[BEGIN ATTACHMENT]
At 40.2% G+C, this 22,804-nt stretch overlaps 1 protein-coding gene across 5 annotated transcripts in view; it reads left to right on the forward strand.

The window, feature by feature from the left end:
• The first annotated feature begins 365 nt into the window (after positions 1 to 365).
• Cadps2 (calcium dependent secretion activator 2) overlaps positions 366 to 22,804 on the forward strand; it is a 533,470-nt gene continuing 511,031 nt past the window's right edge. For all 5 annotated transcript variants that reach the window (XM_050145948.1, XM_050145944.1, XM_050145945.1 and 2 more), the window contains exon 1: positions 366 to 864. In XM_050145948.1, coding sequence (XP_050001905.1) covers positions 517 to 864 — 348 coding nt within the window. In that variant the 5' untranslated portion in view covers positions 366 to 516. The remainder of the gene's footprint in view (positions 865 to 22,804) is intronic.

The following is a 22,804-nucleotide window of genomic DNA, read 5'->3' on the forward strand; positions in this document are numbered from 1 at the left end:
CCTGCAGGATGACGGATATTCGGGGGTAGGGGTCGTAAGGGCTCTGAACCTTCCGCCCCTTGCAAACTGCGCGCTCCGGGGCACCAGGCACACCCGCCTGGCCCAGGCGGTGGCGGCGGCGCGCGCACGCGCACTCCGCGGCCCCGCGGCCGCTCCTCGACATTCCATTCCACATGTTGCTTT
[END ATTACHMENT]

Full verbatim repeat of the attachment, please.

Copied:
At 40.2% G+C, this 22,804-nt stretch overlaps 1 protein-coding gene across 5 annotated transcripts in view; it reads left to right on the forward strand.

The window, feature by feature from the left end:
• The first annotated feature begins 365 nt into the window (after positions 1 to 365).
• Cadps2 (calcium dependent secretion activator 2) overlaps positions 366 to 22,804 on the forward strand; it is a 533,470-nt gene continuing 511,031 nt past the window's right edge. For all 5 annotated transcript variants that reach the window (XM_050145948.1, XM_050145944.1, XM_050145945.1 and 2 more), the window contains exon 1: positions 366 to 864. In XM_050145948.1, coding sequence (XP_050001905.1) covers positions 517 to 864 — 348 coding nt within the window. In that variant the 5' untranslated portion in view covers positions 366 to 516. The remainder of the gene's footprint in view (positions 865 to 22,804) is intronic.

The following is a 22,804-nucleotide window of genomic DNA, read 5'->3' on the forward strand; positions in this document are numbered from 1 at the left end:
CCTGCAGGATGACGGATATTCGGGGGTAGGGGTCGTAAGGGCTCTGAACCTTCCGCCCCTTGCAAACTGCGCGCTCCGGGGCACCAGGCACACCCGCCTGGCCCAGGCGGTGGCGGCGGCGCGCGCACGCGCACTCCGCGGCCCCGCGGCCGCTCCTCGACATTCCATTCCACATGTTGCTTT